Hogwash! We’ve accepted food stamps (now EBT) for decades, and I think I have a pretty good idea what they buy; and they don’t always by cheap foods. They often buy luxury foods, rather than staples. They buy soda (pop for you westerners), and candy, and gum, etc.

And Jesus was talking about ceremonial uncleanness (which is what the Jewish leaders were accusing His disciples of), not nutrition. A pig was one of the most unhealthful foods then, and it hasn’t changed in 2000 years, in spite of the hog industry’s attempt to promote it as “the other white meat,” and as a cheaper alternative to beef. No one needs meat. And if anyone is really serious about reducing so-called greenhouse gasses, they will give up beef right now, since it is one of the most inefficient of all food items in terms of land and water used to raise it, along with all the methane produced–a much more effective greenhouse gas than CO2…


(Andrew) #37

Certainly we find in the UK that the poorer people (we don’t have food stamps), buy more processed food products.

The question to me is why they do it. There is an intergenerational problem here, with parents and even grand parents being long term unemployed.

Schools used to teach cookery to all students up to the age of 12, then it was optional. Now this is not the case.

So cooking a meal from raw ingredients is a challenge for them.

Certainly, a vegetarian diet is cheaper than a meat one.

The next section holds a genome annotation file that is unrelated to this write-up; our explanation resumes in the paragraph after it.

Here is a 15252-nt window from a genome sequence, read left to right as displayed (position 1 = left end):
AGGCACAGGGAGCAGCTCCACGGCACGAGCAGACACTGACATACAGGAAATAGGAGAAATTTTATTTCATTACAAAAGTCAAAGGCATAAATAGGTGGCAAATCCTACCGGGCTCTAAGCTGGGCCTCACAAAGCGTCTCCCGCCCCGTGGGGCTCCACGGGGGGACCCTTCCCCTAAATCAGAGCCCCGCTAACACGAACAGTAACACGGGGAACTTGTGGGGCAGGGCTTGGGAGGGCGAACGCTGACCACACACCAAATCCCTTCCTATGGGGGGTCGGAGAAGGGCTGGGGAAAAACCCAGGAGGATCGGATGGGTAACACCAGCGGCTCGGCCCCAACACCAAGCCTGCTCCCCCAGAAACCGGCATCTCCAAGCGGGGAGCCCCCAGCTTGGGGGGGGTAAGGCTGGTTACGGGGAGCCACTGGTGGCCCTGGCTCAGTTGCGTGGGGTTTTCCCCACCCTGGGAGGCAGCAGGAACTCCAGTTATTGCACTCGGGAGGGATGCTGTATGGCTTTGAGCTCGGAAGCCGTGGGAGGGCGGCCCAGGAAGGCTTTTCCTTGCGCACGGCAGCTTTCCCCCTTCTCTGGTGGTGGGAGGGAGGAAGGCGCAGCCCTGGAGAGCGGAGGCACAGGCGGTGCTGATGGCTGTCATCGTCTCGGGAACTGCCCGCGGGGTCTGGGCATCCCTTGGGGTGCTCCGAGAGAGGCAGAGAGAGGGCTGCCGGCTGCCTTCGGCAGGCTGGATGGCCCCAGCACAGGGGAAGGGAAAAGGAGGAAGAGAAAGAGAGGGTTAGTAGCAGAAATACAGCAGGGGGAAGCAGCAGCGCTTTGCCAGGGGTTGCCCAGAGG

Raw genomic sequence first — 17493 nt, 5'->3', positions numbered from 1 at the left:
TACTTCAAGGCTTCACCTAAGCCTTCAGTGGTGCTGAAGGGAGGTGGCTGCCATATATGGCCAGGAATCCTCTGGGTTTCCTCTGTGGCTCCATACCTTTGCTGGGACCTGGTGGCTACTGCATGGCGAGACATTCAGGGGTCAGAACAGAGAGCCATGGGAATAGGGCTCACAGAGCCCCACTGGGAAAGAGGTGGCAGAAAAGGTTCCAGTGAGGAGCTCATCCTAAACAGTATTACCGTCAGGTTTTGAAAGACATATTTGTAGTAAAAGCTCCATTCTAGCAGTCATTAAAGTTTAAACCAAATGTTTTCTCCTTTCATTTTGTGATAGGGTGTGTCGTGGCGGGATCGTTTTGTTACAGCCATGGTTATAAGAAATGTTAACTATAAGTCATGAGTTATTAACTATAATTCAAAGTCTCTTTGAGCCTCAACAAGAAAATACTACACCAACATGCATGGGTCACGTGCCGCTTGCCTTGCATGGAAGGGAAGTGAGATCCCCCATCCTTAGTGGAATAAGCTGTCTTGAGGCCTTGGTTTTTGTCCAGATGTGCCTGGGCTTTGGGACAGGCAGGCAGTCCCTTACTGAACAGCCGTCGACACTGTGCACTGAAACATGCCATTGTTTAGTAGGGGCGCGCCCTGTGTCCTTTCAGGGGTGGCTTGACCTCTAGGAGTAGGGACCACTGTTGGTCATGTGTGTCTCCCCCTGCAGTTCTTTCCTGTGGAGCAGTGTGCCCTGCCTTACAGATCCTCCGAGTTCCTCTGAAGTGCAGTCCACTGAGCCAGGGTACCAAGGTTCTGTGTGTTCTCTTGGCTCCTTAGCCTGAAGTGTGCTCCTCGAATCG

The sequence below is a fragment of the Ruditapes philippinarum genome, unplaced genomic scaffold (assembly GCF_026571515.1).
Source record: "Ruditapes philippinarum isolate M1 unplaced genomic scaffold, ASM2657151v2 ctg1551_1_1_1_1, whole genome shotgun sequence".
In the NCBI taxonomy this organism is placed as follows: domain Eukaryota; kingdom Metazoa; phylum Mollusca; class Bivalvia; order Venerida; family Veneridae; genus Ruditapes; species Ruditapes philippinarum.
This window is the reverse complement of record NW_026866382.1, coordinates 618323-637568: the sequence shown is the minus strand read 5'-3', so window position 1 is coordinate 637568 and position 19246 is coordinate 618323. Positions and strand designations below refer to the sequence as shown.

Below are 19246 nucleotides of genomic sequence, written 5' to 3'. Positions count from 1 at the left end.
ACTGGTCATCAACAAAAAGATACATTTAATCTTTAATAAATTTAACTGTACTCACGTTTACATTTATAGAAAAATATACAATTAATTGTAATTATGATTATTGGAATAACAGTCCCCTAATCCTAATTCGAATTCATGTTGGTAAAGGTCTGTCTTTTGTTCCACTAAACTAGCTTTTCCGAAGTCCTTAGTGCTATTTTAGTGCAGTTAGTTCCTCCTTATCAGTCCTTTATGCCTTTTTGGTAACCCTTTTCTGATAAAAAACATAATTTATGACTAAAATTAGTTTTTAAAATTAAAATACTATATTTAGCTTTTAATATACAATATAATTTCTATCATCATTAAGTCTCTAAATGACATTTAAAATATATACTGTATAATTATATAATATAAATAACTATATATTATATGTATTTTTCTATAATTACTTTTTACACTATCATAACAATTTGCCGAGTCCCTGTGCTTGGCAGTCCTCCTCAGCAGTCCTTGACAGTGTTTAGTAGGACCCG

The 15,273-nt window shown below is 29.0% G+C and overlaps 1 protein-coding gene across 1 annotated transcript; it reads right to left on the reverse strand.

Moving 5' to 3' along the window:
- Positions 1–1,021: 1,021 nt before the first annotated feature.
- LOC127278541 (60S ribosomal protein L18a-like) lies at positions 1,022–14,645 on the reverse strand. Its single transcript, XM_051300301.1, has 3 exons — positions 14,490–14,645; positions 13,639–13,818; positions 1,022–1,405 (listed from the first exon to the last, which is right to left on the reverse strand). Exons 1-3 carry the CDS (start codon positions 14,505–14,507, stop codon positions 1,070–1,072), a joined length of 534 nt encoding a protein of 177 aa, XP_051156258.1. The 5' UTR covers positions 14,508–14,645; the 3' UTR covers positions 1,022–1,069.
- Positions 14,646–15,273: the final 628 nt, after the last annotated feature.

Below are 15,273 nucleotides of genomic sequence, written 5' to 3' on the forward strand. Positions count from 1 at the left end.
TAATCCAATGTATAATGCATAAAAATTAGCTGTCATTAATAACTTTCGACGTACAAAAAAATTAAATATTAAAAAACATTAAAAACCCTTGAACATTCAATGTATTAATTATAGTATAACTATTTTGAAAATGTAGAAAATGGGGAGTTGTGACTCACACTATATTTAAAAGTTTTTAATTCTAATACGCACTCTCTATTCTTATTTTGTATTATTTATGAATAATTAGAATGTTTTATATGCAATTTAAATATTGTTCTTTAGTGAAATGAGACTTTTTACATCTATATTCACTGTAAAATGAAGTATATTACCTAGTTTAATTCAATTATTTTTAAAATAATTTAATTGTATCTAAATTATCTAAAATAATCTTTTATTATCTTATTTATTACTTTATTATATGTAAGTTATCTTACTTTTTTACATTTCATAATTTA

(Carolyn Parsons) #38

Processed foods are cheaper in the developed world. Many poor people in urban areas can’t afford to live close to work and spend much more time getting to work, especially if they take public transit, like bus service. When they get home after picking up the kids from relatives who watch them for the day there is precious little time left. Convenience foods are sometimes the only option. Often relatives watch the kids because child care is prohibitive and is not available for odd hours like many poor people work. Being poor, especially the working poor in urban areas, is a very difficult life.

Here is as short piece from our Public Radio network. http://www.npr.org/2013/03/01/173217143/why-process-food-is-cheaper-than-healthier-options


(Ian Cheeseman) #39

Almond milk is not really a modern alternative to cows’ milk. It was in use in the 1400’s.


(Andrew) #40

Carolyn

That is a great insight and makes a lot of sense. It is a major challenge in the West that we have so many ‘working poor’. Our economic system is reversing the gains we made in most of the twentieth century. Blue collar workers and now, middle class white collar workers are slipping down the economic ladder.